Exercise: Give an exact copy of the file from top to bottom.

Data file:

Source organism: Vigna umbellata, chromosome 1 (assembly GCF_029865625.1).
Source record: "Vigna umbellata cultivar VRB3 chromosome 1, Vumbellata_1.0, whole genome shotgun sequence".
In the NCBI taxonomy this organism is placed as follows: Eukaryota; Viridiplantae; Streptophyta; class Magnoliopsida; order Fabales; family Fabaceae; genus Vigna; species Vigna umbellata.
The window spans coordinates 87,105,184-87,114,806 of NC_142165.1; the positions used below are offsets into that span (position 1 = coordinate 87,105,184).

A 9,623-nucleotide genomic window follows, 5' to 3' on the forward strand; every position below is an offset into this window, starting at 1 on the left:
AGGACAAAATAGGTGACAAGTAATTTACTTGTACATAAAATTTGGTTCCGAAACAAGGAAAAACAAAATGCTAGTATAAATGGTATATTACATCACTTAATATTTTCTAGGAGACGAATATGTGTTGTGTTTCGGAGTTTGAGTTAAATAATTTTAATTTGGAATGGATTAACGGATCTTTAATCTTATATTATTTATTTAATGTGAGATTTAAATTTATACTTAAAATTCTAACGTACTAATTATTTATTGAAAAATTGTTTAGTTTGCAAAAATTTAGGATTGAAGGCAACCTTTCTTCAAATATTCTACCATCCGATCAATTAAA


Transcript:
Source organism: Vigna umbellata, chromosome 1 (assembly GCF_029865625.1).
Source record: "Vigna umbellata cultivar VRB3 chromosome 1, Vumbellata_1.0, whole genome shotgun sequence".
In the NCBI taxonomy this organism is placed as follows: Eukaryota; Viridiplantae; Streptophyta; class Magnoliopsida; order Fabales; family Fabaceae; genus Vigna; species Vigna umbellata.
The window spans coordinates 87,105,184-87,114,806 of NC_142165.1; the positions used below are offsets into that span (position 1 = coordinate 87,105,184).

A 9,623-nucleotide genomic window follows, 5' to 3' on the forward strand; every position below is an offset into this window, starting at 1 on the left:
AGGACAAAATAGGTGACAAGTAATTTACTTGTACATAAAATTTGGTTCCGAAACAAGGAAAAACAAAATGCTAGTATAAATGGTATATTACATCACTTAATATTTTCTAGGAGACGAATATGTGTTGTGTTTCGGAGTTTGAGTTAAATAATTTTAATTTGGAATGGATTAACGGATCTTTAATCTTATATTATTTATTTAATGTGAGATTTAAATTTATACTTAAAATTCTAACGTACTAATTATTTATTGAAAAATTGTTTAGTTTGCAAAAATTTAGGATTGAAGGCAACCTTTCTTCAAATATTCTACCATCCGATCAATTAAA